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Valentine v. England


MAY 19, 1955.




Appeal from the City Court of East St. Louis; the Hon. JOS.E. FLEMING, Judge, presiding. Judgment reversed.


John James Hopkins was killed in a collision between a truck and a train, while riding as a guest in the truck which was owned by defendant, William England, and was being operated in the course of his business by his employee. The plaintiff, as administratrix, brought this suit and recovered a judgment on a verdict for $10,000. On this appeal, the defendant contends the court should have directed a verdict in his favor. An alternative motion for new trial is not argued and is therefore deemed waived.

The occurrence took place at night, at a railroad crossing in the City of East St. Louis. The cause went to trial on a complaint which duly alleged that defendant's driver was guilty of wilful and wanton misconduct, and that the deceased was not guilty of any wilful and wanton misconduct which contributed to the result. No evidence was offered in support of the latter allegation, and the evidence is conflicting as to the driver's conduct, especially as to the conditions which he faced. The testimony favorable to plaintiff is thus summarized in her brief:

"The weight of the testimony shows that the warning lights were flashing, the bell on the train was ringing, that the horn was sounding a warning, that vehicles were stopped and waiting at the crossing, and that all in all defendant's driver had been warned in some four or five ways of the approach of the train, but that he heeded none and instead drove blindly onto the crossing and into a diesel engine."

There is evidence to support the above statement of the conditions. Since the question before this court does not involve the weight of the testimony, the foregoing is accepted as true. Under the assumed conditions, the driver exhibited such a conscious indifference to consequences, and reckless disregard of obvious duty, that a finding of wilful and wanton misconduct on his part is justified. But the liability of defendant is predicated upon the conditions outlined above, and it must not be forgotten that, if those conditions existed, they existed for the guest as well as for the driver.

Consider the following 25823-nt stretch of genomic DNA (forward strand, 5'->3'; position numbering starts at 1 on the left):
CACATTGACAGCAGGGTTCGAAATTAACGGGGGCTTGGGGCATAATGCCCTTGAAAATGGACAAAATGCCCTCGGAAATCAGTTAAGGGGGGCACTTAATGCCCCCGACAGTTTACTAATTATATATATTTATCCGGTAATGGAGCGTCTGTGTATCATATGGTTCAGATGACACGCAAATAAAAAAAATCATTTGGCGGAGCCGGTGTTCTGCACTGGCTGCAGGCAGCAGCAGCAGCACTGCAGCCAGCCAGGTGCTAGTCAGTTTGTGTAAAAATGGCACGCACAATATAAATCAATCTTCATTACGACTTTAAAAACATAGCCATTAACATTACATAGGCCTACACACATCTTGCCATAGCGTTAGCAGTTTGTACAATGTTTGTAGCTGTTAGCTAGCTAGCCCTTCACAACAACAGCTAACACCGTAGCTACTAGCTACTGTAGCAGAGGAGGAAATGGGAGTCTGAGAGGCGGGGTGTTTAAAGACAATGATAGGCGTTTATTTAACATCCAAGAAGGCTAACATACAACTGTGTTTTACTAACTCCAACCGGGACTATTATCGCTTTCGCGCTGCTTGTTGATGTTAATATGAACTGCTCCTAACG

The deceased had been having coffee with the truck driver when the latter received a call for his tow truck. They got in the truck with the deceased at the driver's right, and proceeded east to Ninth street, then turned south and soon came to the tracks. The waiting vehicles which they passed were on the side where the deceased sat, and the train approached from that side. Thus he was in a position at least as good as, if not better than that of the driver to observe the train and the warnings of its approach.

The general rule applicable has been thus stated in Gulf M. & O.R. Co. v. Fruend, 183 F.2d 1005, 21 A.L.R.2d 729, a federal case applying Illinois substantive law: "The general rule is that while contributory negligence in the sense of failing to exercise ordinary care is not a defense to an action charging wanton conduct on the part of defendant, the wanton or reckless disregard by the plaintiff for his own safety bars recovery against the defendant whose wanton conduct contributed to cause the injury. Restatement of Torts, Vol. 2, Sec. 503. The rule is in effect in Illinois, Schneiderman v. Interstate Tr. Lines, 394 Ill. 569."

The cited Illinois case recognized the rule stated, but on the facts before it, held there was a question for the jury and remanded the case. In Lane v. Bobis, 340 Ill. App. 10, the court held that even though the defendant was guilty of wilful and wanton conduct, the fact that plaintiff was guilty of the same wrong was a complete defense. In Rogers v. Chicago Transit Authority, 341 Ill. App. 46, the court found the evidence showed plaintiff guilty of wilful and wanton conduct and directed a verdict for defendant.